After the low k etch stop 314 has been etched to pattern the contacts/vias and the photoresist has been removed, a second dielectric layer 318, such as silicon oxycarbide, is deposited to a thickness of about 5,000 to about 15,000 Å as shown in FIG. 3A. The second dielectric layer 318 may also be plasma treated as described herein.
A nitrogen-free dielectric hardmask layer 322 as described herein may then be deposited on the second dielectric layer 318 and patterned preferably using conventional photolithography processes to define the interconnect lines 320 as shown in FIG. 3B. The nitrogen-free dielectric hardmask layer 322 is a hardmask which may perform as a stop for chemical mechanical polishing techniques to allow removal of conductive material while protecting low k dielectric materials, such as the second dielectric layer 318, from damage during etching processes or from polishing processes, such as chemical-mechanical polishing. The hardmask layer 322 of the nitrogen-free dielectric material described herein has exhibited an etching selectivity of oxide or metal to hardmask of about 4:1 or greater, and in some instances has exhibited an etching selectivity of about 10:1 or greater of oxide or metal to hardmask.
The nitrogen-free dielectric hardmask layer 322 is deposited as described herein. An example of a hardmask deposition includes supplying silane to a plasma processing chamber at a flow rate between about 100 sccm and about 700 sccm, supplying TEOS to the plasma processing chamber at a flow rate of about 2000 mgm or greater, supplying helium at a flow rate between about 500 sccm and about 10,000 sccm, maintaining a substrate temperature between about 250° C. and about 450° C., maintaining a chamber pressure between about 3 Torr and about 10 Torr, supplying an RF power of between about 100 watts and about 1000 watts for a 200 mm substrate, and spacing the substrate from the source of processing gas at a distance between about 300 mils and about 500 mils. The hardmask 322 is deposited at a deposition rate of about 2000 Å/min. The hardmask 322 was observed to have an etch selectivity of oxide or metal to hardmask of about 10:1.
The features are then etched through to the second dielectric layer 318, the low k etch stop 314, the first dielectric layer 312, and the silicon carbide barrier layer 310 as shown in FIG. 3C. The hardmask 322 may be completely removed by the etch process.
The interconnect lines 320 are then filled to form a metallization structure with a conductive material such as aluminum, copper, tungsten or combinations thereof. Presently, the trend is to use copper to form the smaller features due to the low resistivity of copper (1.7 μl-cm compared to 3.1 μΩ-cm for aluminum). Preferably, as shown in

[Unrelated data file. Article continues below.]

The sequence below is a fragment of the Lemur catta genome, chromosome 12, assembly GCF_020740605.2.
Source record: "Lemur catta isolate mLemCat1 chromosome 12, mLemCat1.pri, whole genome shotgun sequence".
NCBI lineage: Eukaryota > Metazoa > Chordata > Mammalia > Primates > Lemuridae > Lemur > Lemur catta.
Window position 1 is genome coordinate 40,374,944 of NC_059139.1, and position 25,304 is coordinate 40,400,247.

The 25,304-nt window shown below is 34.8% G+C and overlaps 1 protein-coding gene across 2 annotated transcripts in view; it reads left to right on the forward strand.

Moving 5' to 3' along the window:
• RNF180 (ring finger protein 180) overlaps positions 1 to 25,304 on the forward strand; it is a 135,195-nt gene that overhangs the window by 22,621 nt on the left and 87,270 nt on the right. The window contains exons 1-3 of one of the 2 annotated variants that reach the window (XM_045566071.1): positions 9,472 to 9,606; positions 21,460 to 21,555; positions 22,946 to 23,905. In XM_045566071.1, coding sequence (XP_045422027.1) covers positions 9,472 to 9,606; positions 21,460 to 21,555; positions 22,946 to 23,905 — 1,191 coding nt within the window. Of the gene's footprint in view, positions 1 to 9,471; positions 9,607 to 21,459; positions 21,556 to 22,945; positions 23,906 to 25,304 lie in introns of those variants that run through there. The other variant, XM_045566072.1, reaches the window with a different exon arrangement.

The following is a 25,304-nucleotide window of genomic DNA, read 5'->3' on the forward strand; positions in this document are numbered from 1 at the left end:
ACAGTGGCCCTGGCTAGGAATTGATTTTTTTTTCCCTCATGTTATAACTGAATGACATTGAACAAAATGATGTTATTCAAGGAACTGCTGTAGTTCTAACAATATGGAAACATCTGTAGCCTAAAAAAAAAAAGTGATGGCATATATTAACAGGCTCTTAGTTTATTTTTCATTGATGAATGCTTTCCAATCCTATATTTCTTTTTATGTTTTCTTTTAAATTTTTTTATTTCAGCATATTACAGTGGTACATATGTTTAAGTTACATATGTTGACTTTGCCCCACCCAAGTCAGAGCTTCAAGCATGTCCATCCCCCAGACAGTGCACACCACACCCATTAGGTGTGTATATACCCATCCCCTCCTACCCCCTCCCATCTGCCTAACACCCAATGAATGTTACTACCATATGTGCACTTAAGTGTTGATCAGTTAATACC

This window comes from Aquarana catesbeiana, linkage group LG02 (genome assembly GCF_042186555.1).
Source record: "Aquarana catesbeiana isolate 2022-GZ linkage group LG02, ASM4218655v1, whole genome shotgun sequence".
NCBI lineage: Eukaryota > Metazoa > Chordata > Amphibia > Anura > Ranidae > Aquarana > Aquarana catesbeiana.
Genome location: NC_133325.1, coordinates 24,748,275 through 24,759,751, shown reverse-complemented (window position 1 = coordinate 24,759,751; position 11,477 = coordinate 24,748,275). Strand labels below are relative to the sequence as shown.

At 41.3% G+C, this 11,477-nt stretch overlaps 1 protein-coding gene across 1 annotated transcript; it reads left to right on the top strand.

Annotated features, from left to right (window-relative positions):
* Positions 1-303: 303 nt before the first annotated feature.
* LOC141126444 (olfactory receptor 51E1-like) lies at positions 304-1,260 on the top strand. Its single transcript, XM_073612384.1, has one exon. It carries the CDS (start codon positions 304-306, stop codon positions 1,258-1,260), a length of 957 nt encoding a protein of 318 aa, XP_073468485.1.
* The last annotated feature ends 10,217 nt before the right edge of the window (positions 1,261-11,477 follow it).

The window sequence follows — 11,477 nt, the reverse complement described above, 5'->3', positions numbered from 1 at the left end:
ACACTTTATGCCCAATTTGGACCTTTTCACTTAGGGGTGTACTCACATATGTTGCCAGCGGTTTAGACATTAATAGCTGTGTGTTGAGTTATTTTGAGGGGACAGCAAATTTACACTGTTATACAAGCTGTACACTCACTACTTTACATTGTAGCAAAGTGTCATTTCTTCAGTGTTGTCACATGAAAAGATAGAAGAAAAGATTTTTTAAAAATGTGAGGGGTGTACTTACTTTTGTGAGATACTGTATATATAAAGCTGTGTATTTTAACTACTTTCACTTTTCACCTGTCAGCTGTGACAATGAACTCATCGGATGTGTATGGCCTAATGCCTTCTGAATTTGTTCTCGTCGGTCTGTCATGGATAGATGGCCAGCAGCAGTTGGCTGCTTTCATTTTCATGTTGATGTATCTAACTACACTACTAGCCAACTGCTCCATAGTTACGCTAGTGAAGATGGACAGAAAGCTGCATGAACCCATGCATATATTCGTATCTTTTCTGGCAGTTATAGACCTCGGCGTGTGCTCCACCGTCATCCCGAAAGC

Once the structure has been filled with copper or other metal, the surface is planarized using chemical mechanical polishing. However, the polishing resistant nitrogen-free dielectric hardmask layer 322 may remain behind after the polishing process as shown in FIG. 3F. The nitrogen-free dielectric hardmask layer 322 may be removed by a plasma process from the surface of the substrate.
Deposition of a Dual ARC Layer
The nitrogen-free dielectric ARC layer described herein may be deposited as a dual layer (bilayer) prior to depositing and patterning of a photoresist thereon. Referring to
The top layer 420 and bottom layers 410 may be deposited in situ and from the same precursors in the chamber. The nitrogen-free dielectric deposition herein may have processing parameters varied, such as temperature, pressure, relative amounts or ratio of precursors to provide independent optical properties for the top layer 420 and bottom layers 410. The dual layer coating 400 is typically designed to provide a substrate reflectivity below 1 percentage across the wafer, which minimizes CD swing. Alternatively, only the top layer 420 or bottom layer 410 may comprise the nitrogen free dielectric ARC material described herein, with the other layer comprising a conventional ARC material.
The following examples illustrate deposition of the materials described herein for ARC and hardmask applications. The materials were deposited using a chemical vapor deposition chamber that is part of an integrated processing platform. In particular, the films were deposited using a Producer™ deposition system commercially available from Applied Materials, Inc. of Santa Clara, Calif.
A nitrogen-free ARC layer was deposited by a mixed precursor process on a 200 mm substrate from the following reactive gases at a chamber pressure of about 5 Torr and substrate temperature of about 400° C.
The substrate was positioned about 400 mils from the gas distribution showerhead. A plasma was generated by applying a power level of about 500 W at a frequency of 13.56 MHz to the showerhead. The film was deposited at a rate of about 3168 Å/min for about 10 seconds for a deposition thickness of about 528Å. The deposited film was tested and optical properties of an absorption coefficient (κ) of about 0.369 and a n value of 1.776 for a 193 nm wavelength was observed.
A nitrogen-free hardmask layer was deposited by a mixed precursor process on a 200 mm substrate from the following reactive gases at a chamber pressure of about 5 Torr and substrate temperature of about 400° C.
Dual Layer Coating Examples